A lambda-term that finds beta-normal forms
The untyped lambda calclus is Turing Complete, in the sense that every program can be defined by a \(\lambda\)-term. Furthermore, there is an algorithm that finds the \(\beta\)-normal form of a \(\lambda\)-term (if it has one): repeated left-most reduction.
So, let's try to find the term that defines that algorithm!
The strategy is:
- Write a program to find \(\beta\)-normal forms in Haskell
- Translate this into a small toy language
- Write a compiler (in Haskell) from said language into λ-terms
Finding \(\beta\)-normal forms in Haskell
We start by defining our types.
We have some choice of how to handle variables. It is important that we are able to generate a "fresh" variable from any finite collection - this will be needed when we implement substitution. This would be easily done if we used integers to name variables ("one plus the biggest one"), but it is not so hard to do with strings (as we will see below), and string variables are nice to use.
gen :: Int -> [Name] gen 0 =[Name "a"] gen 1 = map (Name . (:)) ['a'..'z'] gen n = let ns = gen (n-1) in [Name (s:ss) | s <- ['a'..'z'], (Name ss) <- ns] fresh :: [Name] -> Name fresh ns = let n = length ns k = length $ takeWhile (<=n) $ iterate (*26) 1 ps = take (n+1) $ gen k in head $ filter (not . (flip elem) ns) ps
gen n returns the list of all variables consisting of lowercase letters of length
n. Crucially they are all distinct. We use it in
frees ns to get a list of
(length ns)+1 distinct names so that we can find one which is not in
frees is used to find the free variables in a term. Our approach here is certainly naive. Why not put the free variables in a
Set, or at least an ordered list? As it turns out, the overhead induced by more efficient data structures actually makes
frees noticably slower for reasonably sized inputs.
sub (Var y) t x = if x==y then t else (Var y) sub (App u v) t x = App (sub u t x) (sub v t x) sub (Abs y s) t x = let ts = frees t in if y==x || y `elem` ts then let z = fresh (ts ++ frees s ++ [x]) in Abs z $ sub (sub s (Var z) y) t x else Abs y (sub s t x) bred :: Term -> Maybe Term bred (App (Abs x s) v) = Just $ sub s v x bred _ = Nothing
Substitution and β-reduction are now straightforward.
We can use the
Alternative instance of
Maybe to cleanly implement left-most reduction.
A small language
Click here to read about LamE (The LAMbda Evaluater). Most of the rest of this post will be written in LamE. The syntax is a blend of Lisp and Haskell, and is hopefully mostly obvious.
Translating to LamE
LamE doesn't have all the high-level features of Haskell. So we'll have to get our hands dirty and implement them ourselves.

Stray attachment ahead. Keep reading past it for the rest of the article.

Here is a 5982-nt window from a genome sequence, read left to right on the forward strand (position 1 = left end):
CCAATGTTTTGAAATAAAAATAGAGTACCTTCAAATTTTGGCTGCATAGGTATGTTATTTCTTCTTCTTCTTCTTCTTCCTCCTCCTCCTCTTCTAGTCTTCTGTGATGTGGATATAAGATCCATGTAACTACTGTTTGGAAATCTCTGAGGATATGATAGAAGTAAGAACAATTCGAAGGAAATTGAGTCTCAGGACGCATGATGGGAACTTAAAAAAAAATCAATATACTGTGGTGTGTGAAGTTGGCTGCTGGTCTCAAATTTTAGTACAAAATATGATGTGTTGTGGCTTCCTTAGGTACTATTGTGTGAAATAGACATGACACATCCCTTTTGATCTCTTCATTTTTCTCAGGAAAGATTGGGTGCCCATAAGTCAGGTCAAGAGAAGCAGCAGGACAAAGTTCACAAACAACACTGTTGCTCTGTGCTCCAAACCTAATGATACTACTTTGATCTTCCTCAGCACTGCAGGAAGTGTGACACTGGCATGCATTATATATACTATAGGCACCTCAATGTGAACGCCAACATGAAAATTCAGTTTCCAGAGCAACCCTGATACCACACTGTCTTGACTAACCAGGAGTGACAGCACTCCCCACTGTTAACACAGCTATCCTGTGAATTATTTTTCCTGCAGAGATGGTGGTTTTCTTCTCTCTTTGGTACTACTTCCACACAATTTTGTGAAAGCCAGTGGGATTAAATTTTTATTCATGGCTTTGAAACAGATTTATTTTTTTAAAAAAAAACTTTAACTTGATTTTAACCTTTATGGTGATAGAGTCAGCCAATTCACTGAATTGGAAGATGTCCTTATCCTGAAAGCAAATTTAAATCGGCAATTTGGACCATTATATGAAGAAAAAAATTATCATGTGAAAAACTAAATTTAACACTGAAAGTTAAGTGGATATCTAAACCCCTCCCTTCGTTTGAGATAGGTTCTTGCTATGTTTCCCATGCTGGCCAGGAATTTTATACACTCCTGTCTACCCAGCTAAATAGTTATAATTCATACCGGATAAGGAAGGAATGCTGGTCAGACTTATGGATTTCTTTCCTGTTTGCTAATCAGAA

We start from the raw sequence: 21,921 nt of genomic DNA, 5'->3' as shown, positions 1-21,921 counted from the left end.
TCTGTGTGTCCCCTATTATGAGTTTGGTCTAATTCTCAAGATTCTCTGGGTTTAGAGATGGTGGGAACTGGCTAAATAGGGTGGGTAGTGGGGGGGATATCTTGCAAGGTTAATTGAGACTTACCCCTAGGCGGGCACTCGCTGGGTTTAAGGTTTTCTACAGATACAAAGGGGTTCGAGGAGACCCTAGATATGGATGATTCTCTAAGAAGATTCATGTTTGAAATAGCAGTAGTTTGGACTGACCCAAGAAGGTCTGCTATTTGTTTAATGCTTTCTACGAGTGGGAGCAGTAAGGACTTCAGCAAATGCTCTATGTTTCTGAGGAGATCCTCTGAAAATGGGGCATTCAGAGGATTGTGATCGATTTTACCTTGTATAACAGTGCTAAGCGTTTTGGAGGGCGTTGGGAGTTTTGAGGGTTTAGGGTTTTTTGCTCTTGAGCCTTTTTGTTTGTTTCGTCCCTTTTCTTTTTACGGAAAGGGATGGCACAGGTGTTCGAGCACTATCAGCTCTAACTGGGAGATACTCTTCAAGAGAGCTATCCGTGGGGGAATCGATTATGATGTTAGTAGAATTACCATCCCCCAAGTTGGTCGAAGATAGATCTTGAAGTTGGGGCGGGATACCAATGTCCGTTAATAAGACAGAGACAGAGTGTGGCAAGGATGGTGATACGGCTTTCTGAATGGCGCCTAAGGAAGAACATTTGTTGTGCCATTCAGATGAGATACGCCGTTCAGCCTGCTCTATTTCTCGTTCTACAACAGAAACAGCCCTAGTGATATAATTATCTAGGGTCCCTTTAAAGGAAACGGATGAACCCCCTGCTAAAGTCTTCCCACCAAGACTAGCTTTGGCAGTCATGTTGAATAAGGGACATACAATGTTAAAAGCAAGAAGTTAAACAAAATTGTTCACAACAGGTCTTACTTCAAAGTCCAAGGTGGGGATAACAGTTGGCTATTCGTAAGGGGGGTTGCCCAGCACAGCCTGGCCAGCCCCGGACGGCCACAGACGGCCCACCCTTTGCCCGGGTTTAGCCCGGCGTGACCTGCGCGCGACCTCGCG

Let's start by defining some functions about lists:
elem are what we'll need.
rec append = func (x y) ( if empty x then y else cons (head x) (append (tail x) y)); rec filter = func (p xs) ( if empty xs then xs else (if p (head xs) then cons (head xs) (filter p (tail xs)) else filter p (tail xs))); rec map = func (f xs) ( if empty xs then xs else cons (f (head xs)) (map f (tail xs)) ); rec concat = func (xss) ( if empty xss then xss else append (head xss) (concat (tail xss))); rec length = func (xs) ( if empty xs then 0 else + 1 (length (tail xs))); rec takeWhile = func (p xs) ( if empty xs then xs else if p (head xs) then cons (head x) (takeWhile p (tail x)) else (takeWhile p (tail x))); rec iterate = func (f x) ( cons x (iterate f (f x))); rec take = func (n xs) ( if == 0 n then nil else cons (head x) (take (- n 1) (tail xs)));
elem :: Eq a => a -> [a] -> Bool is a little troublesome. We don't have typeclasses in LamE, so we can't overload the
== operator. So we'll need to write a specialized function for checking if a string is a member of a list of strings.
Now we can start recreating our program in LamE.
frees is quite straightforward.
val names = ["a","b","c","d","e","f","g","h","i","j","k","l","m","n","o","p","q","r","s","t","u","v","w","x","y","z"]; val chars = ['a','b','c','d','e','f','g','h','i','j','k','l','m','n','o','p','q','r','s','t','u','v','w','x','y','z']; rec gen = func (n) ( if == n 0 then ["a"] else (if == n 1 then names else let val ns = gen (- n 1) in ( let val f = func (s) ( let val g = func (t) ( +s s t) in concat (map g names)) in (concat (map f chars)))));
We can rewrite list comprehensions in terms of
map to get this rather verbose definition of
val fresh = func (ns) ( let val n = length ns in ( let val k = length (takeWhile (leq n) (iterate (func (x) (* x 26)) 1)) in ( let val ps = take (+ 1 n) (gen k) in ( head (filter (func (x) (not (elemStr x ns))) ps))))); rec sub = func (s t x) (match s as (Var a) (if =s x a then t else s) (App a b) (App (sub a t x) (sub b t x)) (Abs a b) (let val ts = frees t in ( if or (=s x a) (elemStr a ts) then let val z = fresh (concat [ts, frees b, [a]]) in (Abs z (sub (sub s (Var z) y) t x ) ) else Abs a (sub t x b))));
sub is straightforward.
We don't have
Maybe, but we can simulate it with lists, where
 = Nothing and
[a] = Just a.
Leftmost reduction is rather tedious to define.
Finally, we get \(\beta\)-reduction!
The program compiles into this very long term